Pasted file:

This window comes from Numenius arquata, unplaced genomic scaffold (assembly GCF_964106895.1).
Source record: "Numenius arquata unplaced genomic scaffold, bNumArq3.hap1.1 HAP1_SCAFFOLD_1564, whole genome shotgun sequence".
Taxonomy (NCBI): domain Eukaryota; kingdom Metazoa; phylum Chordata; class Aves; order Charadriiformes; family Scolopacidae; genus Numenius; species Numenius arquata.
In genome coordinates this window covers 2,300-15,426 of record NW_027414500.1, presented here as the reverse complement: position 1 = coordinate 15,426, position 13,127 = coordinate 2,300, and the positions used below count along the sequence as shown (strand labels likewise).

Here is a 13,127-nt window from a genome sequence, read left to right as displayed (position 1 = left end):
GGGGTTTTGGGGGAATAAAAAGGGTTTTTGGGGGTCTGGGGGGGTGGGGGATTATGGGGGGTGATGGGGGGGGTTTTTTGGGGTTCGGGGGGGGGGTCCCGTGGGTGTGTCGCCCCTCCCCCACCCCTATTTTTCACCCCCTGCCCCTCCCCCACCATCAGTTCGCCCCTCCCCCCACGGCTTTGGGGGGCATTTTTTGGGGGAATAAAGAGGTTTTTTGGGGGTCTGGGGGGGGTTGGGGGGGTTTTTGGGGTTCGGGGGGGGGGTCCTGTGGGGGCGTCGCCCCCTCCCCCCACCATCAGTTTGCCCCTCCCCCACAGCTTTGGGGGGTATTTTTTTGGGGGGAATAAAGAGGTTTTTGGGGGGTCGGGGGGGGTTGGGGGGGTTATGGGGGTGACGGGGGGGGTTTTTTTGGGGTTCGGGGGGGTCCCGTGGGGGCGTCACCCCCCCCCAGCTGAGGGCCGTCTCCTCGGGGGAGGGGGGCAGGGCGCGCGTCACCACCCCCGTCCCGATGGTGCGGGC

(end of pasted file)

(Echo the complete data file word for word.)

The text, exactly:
This window comes from Numenius arquata, unplaced genomic scaffold (assembly GCF_964106895.1).
Source record: "Numenius arquata unplaced genomic scaffold, bNumArq3.hap1.1 HAP1_SCAFFOLD_1564, whole genome shotgun sequence".
Taxonomy (NCBI): domain Eukaryota; kingdom Metazoa; phylum Chordata; class Aves; order Charadriiformes; family Scolopacidae; genus Numenius; species Numenius arquata.
In genome coordinates this window covers 2,300-15,426 of record NW_027414500.1, presented here as the reverse complement: position 1 = coordinate 15,426, position 13,127 = coordinate 2,300, and the positions used below count along the sequence as shown (strand labels likewise).

Here is a 13,127-nt window from a genome sequence, read left to right as displayed (position 1 = left end):
GGGGTTTTGGGGGAATAAAAAGGGTTTTTGGGGGTCTGGGGGGGTGGGGGATTATGGGGGGTGATGGGGGGGGTTTTTTGGGGTTCGGGGGGGGGGTCCCGTGGGTGTGTCGCCCCTCCCCCACCCCTATTTTTCACCCCCTGCCCCTCCCCCACCATCAGTTCGCCCCTCCCCCCACGGCTTTGGGGGGCATTTTTTGGGGGAATAAAGAGGTTTTTTGGGGGTCTGGGGGGGGTTGGGGGGGTTTTTGGGGTTCGGGGGGGGGGTCCTGTGGGGGCGTCGCCCCCTCCCCCCACCATCAGTTTGCCCCTCCCCCACAGCTTTGGGGGGTATTTTTTTGGGGGGAATAAAGAGGTTTTTGGGGGGTCGGGGGGGGTTGGGGGGGTTATGGGGGTGACGGGGGGGGTTTTTTTGGGGTTCGGGGGGGTCCCGTGGGGGCGTCACCCCCCCCCAGCTGAGGGCCGTCTCCTCGGGGGAGGGGGGCAGGGCGCGCGTCACCACCCCCGTCCCGATGGTGCGGGC